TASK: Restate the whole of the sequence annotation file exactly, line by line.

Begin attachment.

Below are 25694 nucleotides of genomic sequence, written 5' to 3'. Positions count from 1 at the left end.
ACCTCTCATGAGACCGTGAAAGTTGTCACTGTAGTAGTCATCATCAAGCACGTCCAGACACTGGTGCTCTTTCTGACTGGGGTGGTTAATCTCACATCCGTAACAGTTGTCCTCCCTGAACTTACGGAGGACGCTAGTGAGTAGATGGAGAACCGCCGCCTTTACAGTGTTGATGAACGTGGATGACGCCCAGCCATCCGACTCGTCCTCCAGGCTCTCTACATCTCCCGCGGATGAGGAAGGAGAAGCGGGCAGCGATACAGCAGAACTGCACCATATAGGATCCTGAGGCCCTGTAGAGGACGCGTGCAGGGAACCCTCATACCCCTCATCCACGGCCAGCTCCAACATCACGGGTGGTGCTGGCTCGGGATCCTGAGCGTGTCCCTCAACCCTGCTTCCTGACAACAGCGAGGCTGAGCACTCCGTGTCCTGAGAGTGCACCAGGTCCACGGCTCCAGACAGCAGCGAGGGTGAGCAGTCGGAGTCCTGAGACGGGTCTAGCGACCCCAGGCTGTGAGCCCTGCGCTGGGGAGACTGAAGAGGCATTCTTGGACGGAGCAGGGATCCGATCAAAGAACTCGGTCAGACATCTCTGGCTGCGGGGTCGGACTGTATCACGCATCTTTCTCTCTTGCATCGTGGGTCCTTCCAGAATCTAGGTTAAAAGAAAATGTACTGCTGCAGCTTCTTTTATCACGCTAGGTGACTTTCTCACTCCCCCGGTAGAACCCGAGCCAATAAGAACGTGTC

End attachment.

Below are 25694 nucleotides of genomic sequence, written 5' to 3'. Positions count from 1 at the left end.
ACCTCTCATGAGACCGTGAAAGTTGTCACTGTAGTAGTCATCATCAAGCACGTCCAGACACTGGTGCTCTTTCTGACTGGGGTGGTTAATCTCACATCCGTAACAGTTGTCCTCCCTGAACTTACGGAGGACGCTAGTGAGTAGATGGAGAACCGCCGCCTTTACAGTGTTGATGAACGTGGATGACGCCCAGCCATCCGACTCGTCCTCCAGGCTCTCTACATCTCCCGCGGATGAGGAAGGAGAAGCGGGCAGCGATACAGCAGAACTGCACCATATAGGATCCTGAGGCCCTGTAGAGGACGCGTGCAGGGAACCCTCATACCCCTCATCCACGGCCAGCTCCAACATCACGGGTGGTGCTGGCTCGGGATCCTGAGCGTGTCCCTCAACCCTGCTTCCTGACAACAGCGAGGCTGAGCACTCCGTGTCCTGAGAGTGCACCAGGTCCACGGCTCCAGACAGCAGCGAGGGTGAGCAGTCGGAGTCCTGAGACGGGTCTAGCGACCCCAGGCTGTGAGCCCTGCGCTGGGGAGACTGAAGAGGCATTCTTGGACGGAGCAGGGATCCGATCAAAGAACTCGGTCAGACATCTCTGGCTGCGGGGTCGGACTGTATCACGCATCTTTCTCTCTTGCATCGTGGGTCCTTCCAGAATCTAGGTTAAAAGAAAATGTACTGCTGCAGCTTCTTTTATCACGCTAGGTGACTTTCTCACTCCCCCGGTAGAACCCGAGCCAATAAGAACGTGTC